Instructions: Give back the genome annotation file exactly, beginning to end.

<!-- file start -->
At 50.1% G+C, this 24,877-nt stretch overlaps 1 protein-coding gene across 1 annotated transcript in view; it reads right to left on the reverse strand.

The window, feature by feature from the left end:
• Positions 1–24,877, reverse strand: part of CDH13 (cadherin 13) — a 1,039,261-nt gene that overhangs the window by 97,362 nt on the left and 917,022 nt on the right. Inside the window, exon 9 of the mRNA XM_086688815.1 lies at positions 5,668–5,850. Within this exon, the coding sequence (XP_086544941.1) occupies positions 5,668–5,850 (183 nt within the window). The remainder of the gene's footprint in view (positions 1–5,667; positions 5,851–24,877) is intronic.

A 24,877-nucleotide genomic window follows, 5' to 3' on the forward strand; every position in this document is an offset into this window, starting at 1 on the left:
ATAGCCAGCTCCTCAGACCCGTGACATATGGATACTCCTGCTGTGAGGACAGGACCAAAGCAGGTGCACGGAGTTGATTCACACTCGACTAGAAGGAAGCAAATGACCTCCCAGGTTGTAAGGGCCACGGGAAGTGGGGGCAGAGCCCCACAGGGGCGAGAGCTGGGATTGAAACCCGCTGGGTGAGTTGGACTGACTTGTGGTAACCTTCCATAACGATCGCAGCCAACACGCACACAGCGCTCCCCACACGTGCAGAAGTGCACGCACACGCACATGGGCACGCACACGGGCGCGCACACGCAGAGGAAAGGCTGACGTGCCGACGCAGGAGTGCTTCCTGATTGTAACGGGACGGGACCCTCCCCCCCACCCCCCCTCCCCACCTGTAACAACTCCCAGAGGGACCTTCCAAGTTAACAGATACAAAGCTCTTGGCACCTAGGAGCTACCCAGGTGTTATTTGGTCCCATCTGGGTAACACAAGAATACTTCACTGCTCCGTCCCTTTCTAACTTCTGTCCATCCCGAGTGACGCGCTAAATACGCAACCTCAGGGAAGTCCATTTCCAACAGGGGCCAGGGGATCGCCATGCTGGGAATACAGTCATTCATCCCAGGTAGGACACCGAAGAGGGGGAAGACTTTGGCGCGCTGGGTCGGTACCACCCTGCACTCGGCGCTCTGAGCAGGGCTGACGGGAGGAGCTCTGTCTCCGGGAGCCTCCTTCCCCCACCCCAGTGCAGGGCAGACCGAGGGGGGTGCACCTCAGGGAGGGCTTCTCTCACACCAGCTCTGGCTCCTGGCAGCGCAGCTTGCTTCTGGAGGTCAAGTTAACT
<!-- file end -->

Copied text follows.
At 50.1% G+C, this 24,877-nt stretch overlaps 1 protein-coding gene across 1 annotated transcript in view; it reads right to left on the reverse strand.

The window, feature by feature from the left end:
• Positions 1–24,877, reverse strand: part of CDH13 (cadherin 13) — a 1,039,261-nt gene that overhangs the window by 97,362 nt on the left and 917,022 nt on the right. Inside the window, exon 9 of the mRNA XM_086688815.1 lies at positions 5,668–5,850. Within this exon, the coding sequence (XP_086544941.1) occupies positions 5,668–5,850 (183 nt within the window). The remainder of the gene's footprint in view (positions 1–5,667; positions 5,851–24,877) is intronic.

A 24,877-nucleotide genomic window follows, 5' to 3' on the forward strand; every position in this document is an offset into this window, starting at 1 on the left:
ATAGCCAGCTCCTCAGACCCGTGACATATGGATACTCCTGCTGTGAGGACAGGACCAAAGCAGGTGCACGGAGTTGATTCACACTCGACTAGAAGGAAGCAAATGACCTCCCAGGTTGTAAGGGCCACGGGAAGTGGGGGCAGAGCCCCACAGGGGCGAGAGCTGGGATTGAAACCCGCTGGGTGAGTTGGACTGACTTGTGGTAACCTTCCATAACGATCGCAGCCAACACGCACACAGCGCTCCCCACACGTGCAGAAGTGCACGCACACGCACATGGGCACGCACACGGGCGCGCACACGCAGAGGAAAGGCTGACGTGCCGACGCAGGAGTGCTTCCTGATTGTAACGGGACGGGACCCTCCCCCCCACCCCCCCTCCCCACCTGTAACAACTCCCAGAGGGACCTTCCAAGTTAACAGATACAAAGCTCTTGGCACCTAGGAGCTACCCAGGTGTTATTTGGTCCCATCTGGGTAACACAAGAATACTTCACTGCTCCGTCCCTTTCTAACTTCTGTCCATCCCGAGTGACGCGCTAAATACGCAACCTCAGGGAAGTCCATTTCCAACAGGGGCCAGGGGATCGCCATGCTGGGAATACAGTCATTCATCCCAGGTAGGACACCGAAGAGGGGGAAGACTTTGGCGCGCTGGGTCGGTACCACCCTGCACTCGGCGCTCTGAGCAGGGCTGACGGGAGGAGCTCTGTCTCCGGGAGCCTCCTTCCCCCACCCCAGTGCAGGGCAGACCGAGGGGGGTGCACCTCAGGGAGGGCTTCTCTCACACCAGCTCTGGCTCCTGGCAGCGCAGCTTGCTTCTGGAGGTCAAGTTAACT